"There's a growing demand from users for things to be faster. When you think about all the transactions or interactions users will have with your product and everything that is between those transactions and interactions - what drives us at Catchpoint Systems is the idea to measure that and to analyze it," explained Leo Vasiliou, Director of Web Performance Engineering at Catchpoint Systems, in this SYS-CON.tv interview at 18th Cloud Expo, held June 7-9, 2016, at the Javits Center in New York Ci...
The 20th International Cloud Expo has announced that its Call for Papers is open. Cloud Expo, to be held June 6-8, 2017, at the Javits Center in New York City, brings together Cloud Computing, Big Data, Internet of Things, DevOps, Containers, Microservices and WebRTC to one location. With cloud computing driving a higher percentage of enterprise IT budgets every year, it becomes increasingly important to plant your flag in this fast-expanding business opportunity. Submit your speaking proposal ...
20th Cloud Expo, taking place June 6-8, 2017, at the Javits Center in New York City, NY, will feature technical sessions from a rock star conference faculty and the leading industry players in the world. Cloud computing is now being embraced by a majority of enterprises of all sizes. Yesterday's debate about public vs. private has transformed into the reality of hybrid cloud: a recent survey shows that 74% of enterprises have a hybrid cloud strategy.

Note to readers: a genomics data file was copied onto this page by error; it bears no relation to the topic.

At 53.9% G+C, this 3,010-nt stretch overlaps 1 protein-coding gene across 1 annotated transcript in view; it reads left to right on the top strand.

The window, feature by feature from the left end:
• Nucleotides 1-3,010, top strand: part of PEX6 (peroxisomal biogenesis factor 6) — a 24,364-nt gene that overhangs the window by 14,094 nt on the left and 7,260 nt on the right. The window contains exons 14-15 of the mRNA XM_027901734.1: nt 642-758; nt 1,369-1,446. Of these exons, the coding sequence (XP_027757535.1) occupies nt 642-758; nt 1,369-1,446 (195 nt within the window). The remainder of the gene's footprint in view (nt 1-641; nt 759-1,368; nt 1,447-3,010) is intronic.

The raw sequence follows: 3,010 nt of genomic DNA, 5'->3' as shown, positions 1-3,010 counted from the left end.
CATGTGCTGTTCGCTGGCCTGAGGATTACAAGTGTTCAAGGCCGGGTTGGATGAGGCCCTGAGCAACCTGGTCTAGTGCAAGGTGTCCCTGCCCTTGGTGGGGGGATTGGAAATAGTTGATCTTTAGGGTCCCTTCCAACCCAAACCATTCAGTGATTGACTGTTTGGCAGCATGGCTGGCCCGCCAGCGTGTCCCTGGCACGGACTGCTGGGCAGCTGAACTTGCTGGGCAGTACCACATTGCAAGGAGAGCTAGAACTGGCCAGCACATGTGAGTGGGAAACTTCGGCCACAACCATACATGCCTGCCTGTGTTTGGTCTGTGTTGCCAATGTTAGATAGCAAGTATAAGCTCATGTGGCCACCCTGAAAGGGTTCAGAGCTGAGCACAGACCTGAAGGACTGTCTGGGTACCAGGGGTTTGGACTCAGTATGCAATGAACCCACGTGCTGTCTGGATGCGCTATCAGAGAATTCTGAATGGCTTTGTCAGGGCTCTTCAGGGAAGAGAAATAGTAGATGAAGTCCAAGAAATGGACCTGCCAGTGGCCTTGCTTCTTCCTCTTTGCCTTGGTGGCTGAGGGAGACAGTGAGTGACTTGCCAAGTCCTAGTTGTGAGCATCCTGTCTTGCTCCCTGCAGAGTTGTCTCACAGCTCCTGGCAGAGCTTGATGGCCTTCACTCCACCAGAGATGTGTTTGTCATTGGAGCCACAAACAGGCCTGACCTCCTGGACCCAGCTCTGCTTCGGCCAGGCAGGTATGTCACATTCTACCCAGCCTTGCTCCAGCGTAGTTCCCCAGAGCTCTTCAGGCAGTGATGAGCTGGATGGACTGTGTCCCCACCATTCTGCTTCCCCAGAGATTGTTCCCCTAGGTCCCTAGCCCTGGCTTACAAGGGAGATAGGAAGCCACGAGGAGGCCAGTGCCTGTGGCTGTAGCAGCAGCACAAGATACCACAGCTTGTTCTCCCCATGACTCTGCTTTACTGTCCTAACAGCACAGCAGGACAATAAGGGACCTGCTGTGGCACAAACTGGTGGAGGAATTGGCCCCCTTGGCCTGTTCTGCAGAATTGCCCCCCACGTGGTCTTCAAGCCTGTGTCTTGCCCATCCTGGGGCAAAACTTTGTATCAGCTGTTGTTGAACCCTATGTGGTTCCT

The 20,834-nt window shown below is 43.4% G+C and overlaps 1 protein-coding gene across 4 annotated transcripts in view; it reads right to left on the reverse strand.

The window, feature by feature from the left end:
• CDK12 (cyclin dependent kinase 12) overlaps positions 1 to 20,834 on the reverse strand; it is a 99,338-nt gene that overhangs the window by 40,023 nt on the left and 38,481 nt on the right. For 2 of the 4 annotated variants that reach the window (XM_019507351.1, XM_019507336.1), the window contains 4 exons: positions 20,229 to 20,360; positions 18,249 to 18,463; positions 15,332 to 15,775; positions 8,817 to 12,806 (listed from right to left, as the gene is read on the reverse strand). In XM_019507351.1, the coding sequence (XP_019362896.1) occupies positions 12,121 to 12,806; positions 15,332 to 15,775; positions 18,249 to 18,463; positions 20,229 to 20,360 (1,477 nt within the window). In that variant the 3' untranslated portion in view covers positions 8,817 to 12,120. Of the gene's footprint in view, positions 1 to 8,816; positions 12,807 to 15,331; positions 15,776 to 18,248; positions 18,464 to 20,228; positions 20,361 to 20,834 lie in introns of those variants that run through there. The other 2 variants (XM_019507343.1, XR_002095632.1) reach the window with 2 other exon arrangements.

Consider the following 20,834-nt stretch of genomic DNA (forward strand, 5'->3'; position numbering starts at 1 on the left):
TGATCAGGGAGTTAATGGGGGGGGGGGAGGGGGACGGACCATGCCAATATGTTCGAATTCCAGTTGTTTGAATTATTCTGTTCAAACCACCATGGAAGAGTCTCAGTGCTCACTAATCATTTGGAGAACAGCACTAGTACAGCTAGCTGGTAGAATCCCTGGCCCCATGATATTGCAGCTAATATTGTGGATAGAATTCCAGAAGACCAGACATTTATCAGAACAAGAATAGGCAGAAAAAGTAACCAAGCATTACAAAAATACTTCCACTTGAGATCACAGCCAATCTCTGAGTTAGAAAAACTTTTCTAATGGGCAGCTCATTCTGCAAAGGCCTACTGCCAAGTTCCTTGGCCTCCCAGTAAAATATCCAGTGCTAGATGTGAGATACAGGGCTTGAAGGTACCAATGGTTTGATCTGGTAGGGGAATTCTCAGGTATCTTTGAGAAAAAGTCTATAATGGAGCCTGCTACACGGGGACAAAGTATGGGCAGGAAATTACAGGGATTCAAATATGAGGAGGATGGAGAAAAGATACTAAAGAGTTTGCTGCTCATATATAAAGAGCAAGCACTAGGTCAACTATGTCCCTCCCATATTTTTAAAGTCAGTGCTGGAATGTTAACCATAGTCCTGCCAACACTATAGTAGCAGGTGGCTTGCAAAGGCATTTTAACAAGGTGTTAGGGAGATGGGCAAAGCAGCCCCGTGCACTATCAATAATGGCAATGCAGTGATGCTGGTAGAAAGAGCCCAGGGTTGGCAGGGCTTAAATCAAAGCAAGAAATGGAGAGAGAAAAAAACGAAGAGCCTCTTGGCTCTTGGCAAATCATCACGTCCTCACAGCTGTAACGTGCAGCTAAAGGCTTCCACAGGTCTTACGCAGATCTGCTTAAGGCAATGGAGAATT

SYS-CON Events announced today that Super Micro Computer, Inc., a global leader in Embedded and IoT solutions, will exhibit at SYS-CON's 20th International Cloud Expo®, which will take place on June 7-9, 2017, at the Javits Center in New York City, NY. Supermicro (NASDAQ: SMCI), the leading innovator in high-performance, high-efficiency server technology, is a premier provider of advanced server Building Block Solutions® for Data Center, Cloud Computing, Enterprise IT, Hadoop/Big Data, HPC and E...